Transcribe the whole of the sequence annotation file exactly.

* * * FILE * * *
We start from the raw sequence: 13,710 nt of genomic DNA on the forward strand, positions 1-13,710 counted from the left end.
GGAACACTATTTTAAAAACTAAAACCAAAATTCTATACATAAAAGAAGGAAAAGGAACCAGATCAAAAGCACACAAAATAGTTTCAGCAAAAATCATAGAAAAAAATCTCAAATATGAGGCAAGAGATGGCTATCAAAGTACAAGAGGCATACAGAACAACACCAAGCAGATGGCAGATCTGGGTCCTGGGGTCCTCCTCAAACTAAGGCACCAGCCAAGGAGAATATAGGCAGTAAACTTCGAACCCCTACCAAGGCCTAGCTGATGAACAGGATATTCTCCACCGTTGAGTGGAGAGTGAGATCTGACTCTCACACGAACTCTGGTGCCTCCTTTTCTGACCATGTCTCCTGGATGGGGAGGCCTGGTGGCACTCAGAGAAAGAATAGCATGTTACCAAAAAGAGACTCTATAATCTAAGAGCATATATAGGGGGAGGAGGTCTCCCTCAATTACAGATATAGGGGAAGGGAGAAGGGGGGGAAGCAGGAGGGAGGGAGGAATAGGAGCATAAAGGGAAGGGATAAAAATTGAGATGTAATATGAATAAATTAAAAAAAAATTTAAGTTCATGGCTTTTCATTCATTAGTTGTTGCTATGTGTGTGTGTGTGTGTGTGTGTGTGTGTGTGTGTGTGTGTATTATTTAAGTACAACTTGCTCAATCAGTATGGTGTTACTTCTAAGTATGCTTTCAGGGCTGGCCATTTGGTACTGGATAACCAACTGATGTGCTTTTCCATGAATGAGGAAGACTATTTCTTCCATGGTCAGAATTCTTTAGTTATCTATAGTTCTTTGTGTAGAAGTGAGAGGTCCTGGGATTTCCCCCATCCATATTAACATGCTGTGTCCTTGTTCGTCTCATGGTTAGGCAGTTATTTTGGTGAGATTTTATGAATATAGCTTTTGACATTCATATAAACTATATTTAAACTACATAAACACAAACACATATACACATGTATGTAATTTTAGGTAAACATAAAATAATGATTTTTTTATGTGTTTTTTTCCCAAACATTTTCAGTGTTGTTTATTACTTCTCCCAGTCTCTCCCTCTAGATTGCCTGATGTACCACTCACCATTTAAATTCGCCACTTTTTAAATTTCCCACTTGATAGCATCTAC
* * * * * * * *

We start from the raw sequence: 13,710 nt of genomic DNA on the forward strand, positions 1-13,710 counted from the left end.
GGAACACTATTTTAAAAACTAAAACCAAAATTCTATACATAAAAGAAGGAAAAGGAACCAGATCAAAAGCACACAAAATAGTTTCAGCAAAAATCATAGAAAAAAATCTCAAATATGAGGCAAGAGATGGCTATCAAAGTACAAGAGGCATACAGAACAACACCAAGCAGATGGCAGATCTGGGTCCTGGGGTCCTCCTCAAACTAAGGCACCAGCCAAGGAGAATATAGGCAGTAAACTTCGAACCCCTACCAAGGCCTAGCTGATGAACAGGATATTCTCCACCGTTGAGTGGAGAGTGAGATCTGACTCTCACACGAACTCTGGTGCCTCCTTTTCTGACCATGTCTCCTGGATGGGGAGGCCTGGTGGCACTCAGAGAAAGAATAGCATGTTACCAAAAAGAGACTCTATAATCTAAGAGCATATATAGGGGGAGGAGGTCTCCCTCAATTACAGATATAGGGGAAGGGAGAAGGGGGGGAAGCAGGAGGGAGGGAGGAATAGGAGCATAAAGGGAAGGGATAAAAATTGAGATGTAATATGAATAAATTAAAAAAAAATTTAAGTTCATGGCTTTTCATTCATTAGTTGTTGCTATGTGTGTGTGTGTGTGTGTGTGTGTGTGTGTGTGTGTGTGTATTATTTAAGTACAACTTGCTCAATCAGTATGGTGTTACTTCTAAGTATGCTTTCAGGGCTGGCCATTTGGTACTGGATAACCAACTGATGTGCTTTTCCATGAATGAGGAAGACTATTTCTTCCATGGTCAGAATTCTTTAGTTATCTATAGTTCTTTGTGTAGAAGTGAGAGGTCCTGGGATTTCCCCCATCCATATTAACATGCTGTGTCCTTGTTCGTCTCATGGTTAGGCAGTTATTTTGGTGAGATTTTATGAATATAGCTTTTGACATTCATATAAACTATATTTAAACTACATAAACACAAACACATATACACATGTATGTAATTTTAGGTAAACATAAAATAATGATTTTTTTATGTGTTTTTTTCCCAAACATTTTCAGTGTTGTTTATTACTTCTCCCAGTCTCTCCCTCTAGATTGCCTGATGTACCACTCACCATTTAAATTCGCCACTTTTTAAATTTCCCACTTGATAGCATCTAC